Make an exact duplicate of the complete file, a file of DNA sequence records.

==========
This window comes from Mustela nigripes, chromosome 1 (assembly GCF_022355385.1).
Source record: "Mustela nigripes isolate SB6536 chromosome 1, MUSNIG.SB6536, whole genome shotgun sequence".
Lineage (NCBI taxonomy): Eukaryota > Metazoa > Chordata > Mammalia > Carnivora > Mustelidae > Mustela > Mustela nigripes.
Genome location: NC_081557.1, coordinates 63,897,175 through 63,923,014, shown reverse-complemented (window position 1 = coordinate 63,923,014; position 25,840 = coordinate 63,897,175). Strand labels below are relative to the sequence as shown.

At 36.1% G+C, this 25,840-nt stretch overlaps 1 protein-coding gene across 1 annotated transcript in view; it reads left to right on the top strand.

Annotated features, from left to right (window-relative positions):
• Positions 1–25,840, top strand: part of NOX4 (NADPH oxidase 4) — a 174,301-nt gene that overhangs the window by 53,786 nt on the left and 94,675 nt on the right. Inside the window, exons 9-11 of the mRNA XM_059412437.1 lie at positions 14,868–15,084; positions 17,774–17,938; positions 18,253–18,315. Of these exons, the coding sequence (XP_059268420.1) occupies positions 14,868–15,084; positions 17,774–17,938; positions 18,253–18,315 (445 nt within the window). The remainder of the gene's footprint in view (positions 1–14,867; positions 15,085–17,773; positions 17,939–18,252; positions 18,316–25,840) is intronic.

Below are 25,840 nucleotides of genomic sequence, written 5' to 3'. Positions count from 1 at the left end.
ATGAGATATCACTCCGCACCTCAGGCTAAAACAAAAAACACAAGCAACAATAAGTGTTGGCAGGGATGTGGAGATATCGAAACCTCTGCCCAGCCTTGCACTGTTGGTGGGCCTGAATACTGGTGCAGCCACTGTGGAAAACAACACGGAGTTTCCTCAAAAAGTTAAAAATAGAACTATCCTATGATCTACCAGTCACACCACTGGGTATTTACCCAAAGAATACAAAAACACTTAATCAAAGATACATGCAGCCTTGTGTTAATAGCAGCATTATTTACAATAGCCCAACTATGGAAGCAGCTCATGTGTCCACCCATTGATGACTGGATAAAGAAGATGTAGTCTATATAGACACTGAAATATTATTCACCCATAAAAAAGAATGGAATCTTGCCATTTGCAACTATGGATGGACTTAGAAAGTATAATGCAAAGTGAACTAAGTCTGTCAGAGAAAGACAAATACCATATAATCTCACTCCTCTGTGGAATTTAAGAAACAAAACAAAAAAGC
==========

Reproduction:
This window comes from Mustela nigripes, chromosome 1 (assembly GCF_022355385.1).
Source record: "Mustela nigripes isolate SB6536 chromosome 1, MUSNIG.SB6536, whole genome shotgun sequence".
Lineage (NCBI taxonomy): Eukaryota > Metazoa > Chordata > Mammalia > Carnivora > Mustelidae > Mustela > Mustela nigripes.
Genome location: NC_081557.1, coordinates 63,897,175 through 63,923,014, shown reverse-complemented (window position 1 = coordinate 63,923,014; position 25,840 = coordinate 63,897,175). Strand labels below are relative to the sequence as shown.

At 36.1% G+C, this 25,840-nt stretch overlaps 1 protein-coding gene across 1 annotated transcript in view; it reads left to right on the top strand.

Annotated features, from left to right (window-relative positions):
• Positions 1–25,840, top strand: part of NOX4 (NADPH oxidase 4) — a 174,301-nt gene that overhangs the window by 53,786 nt on the left and 94,675 nt on the right. Inside the window, exons 9-11 of the mRNA XM_059412437.1 lie at positions 14,868–15,084; positions 17,774–17,938; positions 18,253–18,315. Of these exons, the coding sequence (XP_059268420.1) occupies positions 14,868–15,084; positions 17,774–17,938; positions 18,253–18,315 (445 nt within the window). The remainder of the gene's footprint in view (positions 1–14,867; positions 15,085–17,773; positions 17,939–18,252; positions 18,316–25,840) is intronic.

Below are 25,840 nucleotides of genomic sequence, written 5' to 3'. Positions count from 1 at the left end.
ATGAGATATCACTCCGCACCTCAGGCTAAAACAAAAAACACAAGCAACAATAAGTGTTGGCAGGGATGTGGAGATATCGAAACCTCTGCCCAGCCTTGCACTGTTGGTGGGCCTGAATACTGGTGCAGCCACTGTGGAAAACAACACGGAGTTTCCTCAAAAAGTTAAAAATAGAACTATCCTATGATCTACCAGTCACACCACTGGGTATTTACCCAAAGAATACAAAAACACTTAATCAAAGATACATGCAGCCTTGTGTTAATAGCAGCATTATTTACAATAGCCCAACTATGGAAGCAGCTCATGTGTCCACCCATTGATGACTGGATAAAGAAGATGTAGTCTATATAGACACTGAAATATTATTCACCCATAAAAAAGAATGGAATCTTGCCATTTGCAACTATGGATGGACTTAGAAAGTATAATGCAAAGTGAACTAAGTCTGTCAGAGAAAGACAAATACCATATAATCTCACTCCTCTGTGGAATTTAAGAAACAAAACAAAAAAGC